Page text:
Way back yonder on Jan. 29, 1845, a dark and brooding thirtysomething by the name of Edgar Allan Poe first published a poem that would become not only one of the most celebrated works of his career but, indeed, the first single from the first album of one of the most famous Projects ever to sully the pop charts.
We speak, of course, of the Alan Parsons Project, and the single in question - and, by extension, the Poe poem in question - was “The Raven.”
Lest we undersell the Poe content of this piece, however, we should also acknowledge that the album from which this single hails - that would, of course, be the 1976 album Tales of Mystery and Imagination - was, in fact, a non-stop Poe extravaganza from start to finish, offering musical interpretations of some of his best works, including "The Tell-Tale Heart," "The Cask of Amontillado" and "The Fall of the House of Usher."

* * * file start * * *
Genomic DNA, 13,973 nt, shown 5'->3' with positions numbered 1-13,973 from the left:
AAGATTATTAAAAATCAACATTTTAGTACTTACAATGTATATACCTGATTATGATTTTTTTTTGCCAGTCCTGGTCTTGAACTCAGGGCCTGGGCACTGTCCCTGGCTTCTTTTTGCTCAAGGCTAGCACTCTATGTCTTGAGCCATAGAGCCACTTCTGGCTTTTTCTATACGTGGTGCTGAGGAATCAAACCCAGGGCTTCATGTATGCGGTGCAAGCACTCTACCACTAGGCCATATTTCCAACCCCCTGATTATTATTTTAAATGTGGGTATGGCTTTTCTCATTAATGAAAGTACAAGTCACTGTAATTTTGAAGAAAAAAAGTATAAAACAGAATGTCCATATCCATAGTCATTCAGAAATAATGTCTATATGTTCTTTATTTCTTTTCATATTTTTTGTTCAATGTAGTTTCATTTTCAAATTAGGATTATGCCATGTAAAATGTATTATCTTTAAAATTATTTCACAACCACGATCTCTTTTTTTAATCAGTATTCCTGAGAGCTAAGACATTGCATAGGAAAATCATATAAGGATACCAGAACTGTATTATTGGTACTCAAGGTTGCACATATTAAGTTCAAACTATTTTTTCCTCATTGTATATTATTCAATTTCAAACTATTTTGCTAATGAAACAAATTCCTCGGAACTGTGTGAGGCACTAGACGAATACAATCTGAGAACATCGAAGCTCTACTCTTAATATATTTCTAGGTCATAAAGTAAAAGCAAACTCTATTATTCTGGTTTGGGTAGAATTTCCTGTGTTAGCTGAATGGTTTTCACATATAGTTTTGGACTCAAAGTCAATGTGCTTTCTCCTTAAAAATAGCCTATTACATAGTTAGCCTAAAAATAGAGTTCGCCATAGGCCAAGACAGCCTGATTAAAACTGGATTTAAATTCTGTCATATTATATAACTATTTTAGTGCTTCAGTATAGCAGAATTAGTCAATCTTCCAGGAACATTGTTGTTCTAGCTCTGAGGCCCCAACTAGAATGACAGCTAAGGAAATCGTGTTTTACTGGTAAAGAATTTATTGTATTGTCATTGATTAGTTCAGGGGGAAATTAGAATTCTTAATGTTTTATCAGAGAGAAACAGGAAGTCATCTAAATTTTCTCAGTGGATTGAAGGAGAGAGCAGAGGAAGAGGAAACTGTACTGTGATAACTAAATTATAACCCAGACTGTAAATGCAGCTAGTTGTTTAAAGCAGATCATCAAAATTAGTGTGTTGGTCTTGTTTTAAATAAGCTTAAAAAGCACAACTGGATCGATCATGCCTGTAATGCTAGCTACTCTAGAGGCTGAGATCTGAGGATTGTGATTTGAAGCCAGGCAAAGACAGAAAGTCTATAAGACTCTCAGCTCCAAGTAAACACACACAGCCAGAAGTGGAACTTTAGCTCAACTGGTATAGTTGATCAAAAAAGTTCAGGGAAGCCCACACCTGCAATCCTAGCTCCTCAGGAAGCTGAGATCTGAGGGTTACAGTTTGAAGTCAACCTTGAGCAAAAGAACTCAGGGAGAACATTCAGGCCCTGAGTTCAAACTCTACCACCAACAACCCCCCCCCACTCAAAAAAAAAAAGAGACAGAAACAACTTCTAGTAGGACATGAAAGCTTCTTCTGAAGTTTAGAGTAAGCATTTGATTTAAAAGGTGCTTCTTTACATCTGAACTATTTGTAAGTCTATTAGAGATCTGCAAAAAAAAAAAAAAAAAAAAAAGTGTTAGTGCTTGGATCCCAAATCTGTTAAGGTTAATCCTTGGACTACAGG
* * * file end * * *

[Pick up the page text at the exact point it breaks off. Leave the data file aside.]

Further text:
It’s worth noting that “The Fall of the House of Usher” is a real doozy, a multi-part epic which runs 16:10 and takes up almost the entirety of the album’s second side. Also of note: in 1987, Parsons remixed Tales of Mystery and Imagination in full, not only adding guitar passages and updating the production but also incorporating narration from Orson Welles! (The legendary filmmaker, who'd died two years earlier, had recorded his parts at the time, but they were unused.)
Although the idea of an album-length homage to Edgar Allan Poe sounds like ‘70s excess at its finest, we can assure you that this is a positively mesmerizing piece of work which still holds up almost 45 years later. If you’ve yet to experience these Tales of Mystery and Imagination, there’s no time like the present.